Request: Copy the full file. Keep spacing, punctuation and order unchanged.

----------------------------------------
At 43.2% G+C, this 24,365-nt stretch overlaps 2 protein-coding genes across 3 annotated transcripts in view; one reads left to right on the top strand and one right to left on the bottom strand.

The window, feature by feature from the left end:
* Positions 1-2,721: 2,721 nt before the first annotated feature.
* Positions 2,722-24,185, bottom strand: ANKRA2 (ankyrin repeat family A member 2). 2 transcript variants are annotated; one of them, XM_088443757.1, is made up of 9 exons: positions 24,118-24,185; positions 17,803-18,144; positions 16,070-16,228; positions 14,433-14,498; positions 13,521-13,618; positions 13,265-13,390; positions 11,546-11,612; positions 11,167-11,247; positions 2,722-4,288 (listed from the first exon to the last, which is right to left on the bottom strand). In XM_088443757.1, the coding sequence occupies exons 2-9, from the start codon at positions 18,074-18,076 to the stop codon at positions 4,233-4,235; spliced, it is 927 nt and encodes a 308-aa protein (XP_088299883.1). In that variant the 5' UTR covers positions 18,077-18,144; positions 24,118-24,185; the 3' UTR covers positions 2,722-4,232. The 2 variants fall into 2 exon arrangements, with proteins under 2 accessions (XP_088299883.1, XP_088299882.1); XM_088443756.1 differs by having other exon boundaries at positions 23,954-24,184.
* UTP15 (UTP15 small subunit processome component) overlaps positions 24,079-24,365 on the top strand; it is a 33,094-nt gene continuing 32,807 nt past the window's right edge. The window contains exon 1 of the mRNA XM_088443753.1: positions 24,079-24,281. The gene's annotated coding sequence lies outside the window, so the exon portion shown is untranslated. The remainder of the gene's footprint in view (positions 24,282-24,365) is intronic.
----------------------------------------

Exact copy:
At 43.2% G+C, this 24,365-nt stretch overlaps 2 protein-coding genes across 3 annotated transcripts in view; one reads left to right on the top strand and one right to left on the bottom strand.

The window, feature by feature from the left end:
* Positions 1-2,721: 2,721 nt before the first annotated feature.
* Positions 2,722-24,185, bottom strand: ANKRA2 (ankyrin repeat family A member 2). 2 transcript variants are annotated; one of them, XM_088443757.1, is made up of 9 exons: positions 24,118-24,185; positions 17,803-18,144; positions 16,070-16,228; positions 14,433-14,498; positions 13,521-13,618; positions 13,265-13,390; positions 11,546-11,612; positions 11,167-11,247; positions 2,722-4,288 (listed from the first exon to the last, which is right to left on the bottom strand). In XM_088443757.1, the coding sequence occupies exons 2-9, from the start codon at positions 18,074-18,076 to the stop codon at positions 4,233-4,235; spliced, it is 927 nt and encodes a 308-aa protein (XP_088299883.1). In that variant the 5' UTR covers positions 18,077-18,144; positions 24,118-24,185; the 3' UTR covers positions 2,722-4,232. The 2 variants fall into 2 exon arrangements, with proteins under 2 accessions (XP_088299883.1, XP_088299882.1); XM_088443756.1 differs by having other exon boundaries at positions 23,954-24,184.
* UTP15 (UTP15 small subunit processome component) overlaps positions 24,079-24,365 on the top strand; it is a 33,094-nt gene continuing 32,807 nt past the window's right edge. The window contains exon 1 of the mRNA XM_088443753.1: positions 24,079-24,281. The gene's annotated coding sequence lies outside the window, so the exon portion shown is untranslated. The remainder of the gene's footprint in view (positions 24,282-24,365) is intronic.